EXTENDING THROUGH CAPE ANN: The original plans for Route 128 called for a northern extension of the expressway north through Rockport to Pigeon Cove, at the northern tip of Cape Ann. While the extension to Pigeon Cove had been canceled by the late 1960's, the exit numbers along the Peabody-to-Gloucester section of MA 128, which begin at EXIT 9 (MA 127 / Eastern Avenue) in Gloucester, still reveal the existence of the long-abandoned proposal. An unfinished highway stub at Blackburn Circle at Gloucester also hints at the unbuilt extension to Rockport.

From Dedham to Braintree, the designation on the Yankee Division Highway should be changed from I-93 to I-595. The I-93 designation would then be shifted south and east to the Pilgrims Highway (MA 3). The Dedham-Braintree stretch also should be widened to eight lanes, eliminating the dangerous travel conditions of the shoulder lane.

Along the 23-mile-long section from Peabody north to Gloucester, exit ramps should be reconstructed, new shoulders should be added, and acceleration-deceleration lanes should be improved. Exit numbering would be reset at EXIT 1 at the "Peabody split" and continue in ascending order north to Gloucester.

SOURCES: Master Highway Plan for the Boston Metropolitan Area, Massachusetts Department of Public Works (1948); "Report on Proposed Reconstruction, Yankee Division Highway (Route 128)," Massachusetts Department of Public Works (1958); Route 128 Study, Massachusetts Institute of Technology (1958); "A Report of Progress," Massachusetts Department of Public Works (1962); Recommended Highway and Transit Plan, Massachusetts Department of Public Works (1968); "The Massachusetts Highway Story," Massachusetts Department of Public Works (1969); Boston Transportation Planning Review: Final Study Summary Report, Massachusetts Department of Public Works (1972); "The Last Road to Boston" by Yanni Tsipis, Massachusetts Institute of Technology (1999); "Fabled Route 128 at Heart of New England High Tech" by Richard Bruner, Semiconductor Magazine (June 2001); "Route 128, the Baby Boomer of Highways, Turns 50" by Thomas C. Palmer, Jr., The Boston Globe (8/19/2001); "At 50th Birthday, Route 128 Serves Boston Far Beyond Visionary Engineer's Dream" by Christopher Cox, The Boston Herald (8/22/2001); "Highway Needs Cause Safety Breakdown" by Mac Daniel, The Boston Globe (2/10/2002); "State Suspends Highway Study As Interchange Draw Fire" by Mac Daniel, The Boston Globe (9/26/2002); "Proposal to Widen Route 128 Finally Taking Concrete Steps" by Judith Forman, The Boston Globe (10/27/2002); "Added Lanes Posed As Quick-Fix Plan" by Caroline Louise Cole, The Boston Globe (12/12/2002); Building Route 128 by Yanni Tsipis and David Kruh, Arcadia Press (2003); "Exit Ahead for Route 128: State Seeks To End Number Confusion" by Mac Daniel, The Boston Globe (2/25/2004); "Route 128 Revisited" by Chad Konecky, The Boston Herald (3/12/2004); "I-93 Crossing Plans Develop" by Michael Marotta, The Boston Herald (10/06/2004); "I-93 / I-95 Interchange Transportation Study-Project Briefing," Massachusetts Highway Department (2004); I-93 / I-95 Interchange Transportation Study: Final Report, Massachusetts Executive Office of Transportation (2007); Library of Congress-American Memory Collection; Massachusetts Highway Department; Paul Anderson; John Cairns; John Carr; David Chesler; Adriel Edwards; Jay Hogan; Neil Kelly; Thomas Lee; Steve LeVeille; Dan Moraseski; Paul O'Brien; George Sanborn; Paul Schlictman; Jack Suslak; Alexander Svirsky.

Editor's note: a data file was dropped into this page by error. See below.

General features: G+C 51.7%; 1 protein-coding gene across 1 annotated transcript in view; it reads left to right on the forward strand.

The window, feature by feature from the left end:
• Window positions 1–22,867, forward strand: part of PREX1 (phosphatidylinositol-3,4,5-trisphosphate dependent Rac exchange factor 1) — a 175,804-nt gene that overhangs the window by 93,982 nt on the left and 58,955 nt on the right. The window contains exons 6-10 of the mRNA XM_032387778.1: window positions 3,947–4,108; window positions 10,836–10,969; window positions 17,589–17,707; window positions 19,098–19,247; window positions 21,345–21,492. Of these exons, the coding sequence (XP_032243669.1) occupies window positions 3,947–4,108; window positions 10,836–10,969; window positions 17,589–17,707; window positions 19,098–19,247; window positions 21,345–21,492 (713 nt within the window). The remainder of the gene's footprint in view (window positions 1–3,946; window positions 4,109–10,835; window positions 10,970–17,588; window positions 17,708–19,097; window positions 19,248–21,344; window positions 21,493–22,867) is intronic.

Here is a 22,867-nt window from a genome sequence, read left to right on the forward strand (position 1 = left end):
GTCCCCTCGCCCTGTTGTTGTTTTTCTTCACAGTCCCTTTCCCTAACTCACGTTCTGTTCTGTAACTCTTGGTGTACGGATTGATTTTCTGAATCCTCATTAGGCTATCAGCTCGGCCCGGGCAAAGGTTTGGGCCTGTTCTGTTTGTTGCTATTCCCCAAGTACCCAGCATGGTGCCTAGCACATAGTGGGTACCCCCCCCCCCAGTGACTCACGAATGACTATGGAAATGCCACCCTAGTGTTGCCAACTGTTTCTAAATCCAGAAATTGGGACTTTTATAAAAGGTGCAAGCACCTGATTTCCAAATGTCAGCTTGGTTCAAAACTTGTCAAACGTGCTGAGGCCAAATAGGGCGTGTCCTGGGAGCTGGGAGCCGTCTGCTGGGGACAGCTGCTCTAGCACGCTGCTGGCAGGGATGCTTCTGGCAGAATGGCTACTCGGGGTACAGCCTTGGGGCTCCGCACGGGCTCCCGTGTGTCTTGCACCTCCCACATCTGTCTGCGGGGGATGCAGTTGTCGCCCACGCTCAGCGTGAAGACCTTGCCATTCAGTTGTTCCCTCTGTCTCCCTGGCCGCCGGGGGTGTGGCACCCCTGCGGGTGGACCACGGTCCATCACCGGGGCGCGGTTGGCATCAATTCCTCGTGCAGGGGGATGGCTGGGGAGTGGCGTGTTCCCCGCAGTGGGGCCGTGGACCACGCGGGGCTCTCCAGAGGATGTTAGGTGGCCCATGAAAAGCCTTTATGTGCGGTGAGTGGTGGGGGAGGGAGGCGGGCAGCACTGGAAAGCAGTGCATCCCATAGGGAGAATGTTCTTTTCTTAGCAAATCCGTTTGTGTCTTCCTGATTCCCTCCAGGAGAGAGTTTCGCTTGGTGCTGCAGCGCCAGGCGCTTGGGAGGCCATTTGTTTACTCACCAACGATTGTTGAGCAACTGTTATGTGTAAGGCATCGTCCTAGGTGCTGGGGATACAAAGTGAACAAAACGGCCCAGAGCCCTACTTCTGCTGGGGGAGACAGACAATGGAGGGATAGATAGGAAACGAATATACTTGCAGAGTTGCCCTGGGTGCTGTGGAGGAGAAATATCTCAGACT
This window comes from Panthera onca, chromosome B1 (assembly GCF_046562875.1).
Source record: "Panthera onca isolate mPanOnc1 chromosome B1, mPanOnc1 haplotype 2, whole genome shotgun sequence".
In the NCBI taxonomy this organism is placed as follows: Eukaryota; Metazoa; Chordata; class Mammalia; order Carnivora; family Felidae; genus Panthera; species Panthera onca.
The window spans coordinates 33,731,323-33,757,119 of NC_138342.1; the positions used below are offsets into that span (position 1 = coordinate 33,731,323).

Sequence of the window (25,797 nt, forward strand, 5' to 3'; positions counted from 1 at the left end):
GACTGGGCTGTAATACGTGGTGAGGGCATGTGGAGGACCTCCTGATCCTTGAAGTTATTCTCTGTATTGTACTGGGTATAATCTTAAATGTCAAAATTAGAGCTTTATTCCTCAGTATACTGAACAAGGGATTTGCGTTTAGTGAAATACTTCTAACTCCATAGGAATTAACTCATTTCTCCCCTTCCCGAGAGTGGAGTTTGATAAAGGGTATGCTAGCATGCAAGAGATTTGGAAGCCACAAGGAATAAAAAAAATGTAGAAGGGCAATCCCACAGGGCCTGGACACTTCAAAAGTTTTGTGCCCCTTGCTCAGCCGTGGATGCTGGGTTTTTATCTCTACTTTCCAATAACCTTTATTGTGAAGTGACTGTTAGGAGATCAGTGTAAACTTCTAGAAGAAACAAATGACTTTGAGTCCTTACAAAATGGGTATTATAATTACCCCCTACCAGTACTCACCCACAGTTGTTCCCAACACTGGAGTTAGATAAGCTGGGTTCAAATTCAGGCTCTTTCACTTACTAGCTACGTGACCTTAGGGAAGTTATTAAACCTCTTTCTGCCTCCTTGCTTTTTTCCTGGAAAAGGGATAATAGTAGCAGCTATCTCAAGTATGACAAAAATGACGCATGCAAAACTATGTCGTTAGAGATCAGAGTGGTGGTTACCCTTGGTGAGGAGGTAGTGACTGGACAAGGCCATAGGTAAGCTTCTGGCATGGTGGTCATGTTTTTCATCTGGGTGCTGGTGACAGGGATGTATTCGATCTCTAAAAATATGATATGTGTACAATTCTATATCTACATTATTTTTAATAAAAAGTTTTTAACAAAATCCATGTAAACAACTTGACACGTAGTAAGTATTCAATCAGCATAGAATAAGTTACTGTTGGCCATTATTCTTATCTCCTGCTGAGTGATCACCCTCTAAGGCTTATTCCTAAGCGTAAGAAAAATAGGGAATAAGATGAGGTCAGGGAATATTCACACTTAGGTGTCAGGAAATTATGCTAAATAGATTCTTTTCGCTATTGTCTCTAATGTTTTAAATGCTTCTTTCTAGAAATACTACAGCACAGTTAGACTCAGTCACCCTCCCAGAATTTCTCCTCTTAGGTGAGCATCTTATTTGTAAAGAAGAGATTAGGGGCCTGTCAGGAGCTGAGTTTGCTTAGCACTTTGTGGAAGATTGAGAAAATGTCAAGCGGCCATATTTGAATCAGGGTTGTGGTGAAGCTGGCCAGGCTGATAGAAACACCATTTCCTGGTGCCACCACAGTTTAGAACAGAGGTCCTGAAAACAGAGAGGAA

• MA 128 shield by Barry L. Camp.
  • I-95, I-93, US 1, and I-595 shields by Ralph Herman.
  • Lightposts by Millerbernd Manufacturing Company.




  • Interstate 95-Massachusetts exit lists (northbound and southbound) by Steve Anderson.
  • MA 128 exit list (northbound and southbound; north of Peabody) by Steve Anderson


  • Yankee Division Highway (MA 128, I-95, I-93, and US 1)